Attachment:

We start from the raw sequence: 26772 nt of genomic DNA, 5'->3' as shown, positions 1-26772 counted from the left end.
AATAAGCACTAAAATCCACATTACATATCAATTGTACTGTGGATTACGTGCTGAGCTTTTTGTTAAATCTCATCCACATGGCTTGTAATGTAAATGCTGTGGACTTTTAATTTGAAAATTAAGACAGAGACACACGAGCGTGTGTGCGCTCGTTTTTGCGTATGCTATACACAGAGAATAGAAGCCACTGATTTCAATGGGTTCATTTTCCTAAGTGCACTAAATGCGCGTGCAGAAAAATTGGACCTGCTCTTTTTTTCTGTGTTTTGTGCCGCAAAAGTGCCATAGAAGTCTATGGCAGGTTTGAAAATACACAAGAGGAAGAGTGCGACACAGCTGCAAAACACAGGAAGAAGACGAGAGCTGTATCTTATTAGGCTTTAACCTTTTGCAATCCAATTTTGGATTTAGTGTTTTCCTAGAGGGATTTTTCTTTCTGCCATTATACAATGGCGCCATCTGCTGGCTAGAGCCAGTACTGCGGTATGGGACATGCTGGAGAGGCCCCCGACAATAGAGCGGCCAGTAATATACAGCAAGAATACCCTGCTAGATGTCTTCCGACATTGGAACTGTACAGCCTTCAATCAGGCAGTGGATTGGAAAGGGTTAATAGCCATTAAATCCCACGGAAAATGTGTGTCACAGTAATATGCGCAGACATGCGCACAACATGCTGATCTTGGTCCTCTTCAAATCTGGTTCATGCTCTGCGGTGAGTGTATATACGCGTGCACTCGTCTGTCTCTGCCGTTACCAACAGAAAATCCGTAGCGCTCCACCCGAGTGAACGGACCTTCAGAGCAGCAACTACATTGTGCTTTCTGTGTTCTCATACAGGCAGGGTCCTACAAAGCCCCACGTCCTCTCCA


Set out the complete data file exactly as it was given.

We start from the raw sequence: 26772 nt of genomic DNA, 5'->3' as shown, positions 1-26772 counted from the left end.
AATAAGCACTAAAATCCACATTACATATCAATTGTACTGTGGATTACGTGCTGAGCTTTTTGTTAAATCTCATCCACATGGCTTGTAATGTAAATGCTGTGGACTTTTAATTTGAAAATTAAGACAGAGACACACGAGCGTGTGTGCGCTCGTTTTTGCGTATGCTATACACAGAGAATAGAAGCCACTGATTTCAATGGGTTCATTTTCCTAAGTGCACTAAATGCGCGTGCAGAAAAATTGGACCTGCTCTTTTTTTCTGTGTTTTGTGCCGCAAAAGTGCCATAGAAGTCTATGGCAGGTTTGAAAATACACAAGAGGAAGAGTGCGACACAGCTGCAAAACACAGGAAGAAGACGAGAGCTGTATCTTATTAGGCTTTAACCTTTTGCAATCCAATTTTGGATTTAGTGTTTTCCTAGAGGGATTTTTCTTTCTGCCATTATACAATGGCGCCATCTGCTGGCTAGAGCCAGTACTGCGGTATGGGACATGCTGGAGAGGCCCCCGACAATAGAGCGGCCAGTAATATACAGCAAGAATACCCTGCTAGATGTCTTCCGACATTGGAACTGTACAGCCTTCAATCAGGCAGTGGATTGGAAAGGGTTAATAGCCATTAAATCCCACGGAAAATGTGTGTCACAGTAATATGCGCAGACATGCGCACAACATGCTGATCTTGGTCCTCTTCAAATCTGGTTCATGCTCTGCGGTGAGTGTATATACGCGTGCACTCGTCTGTCTCTGCCGTTACCAACAGAAAATCCGTAGCGCTCCACCCGAGTGAACGGACCTTCAGAGCAGCAACTACATTGTGCTTTCTGTGTTCTCATACAGGCAGGGTCCTACAAAGCCCCACGTCCTCTCCA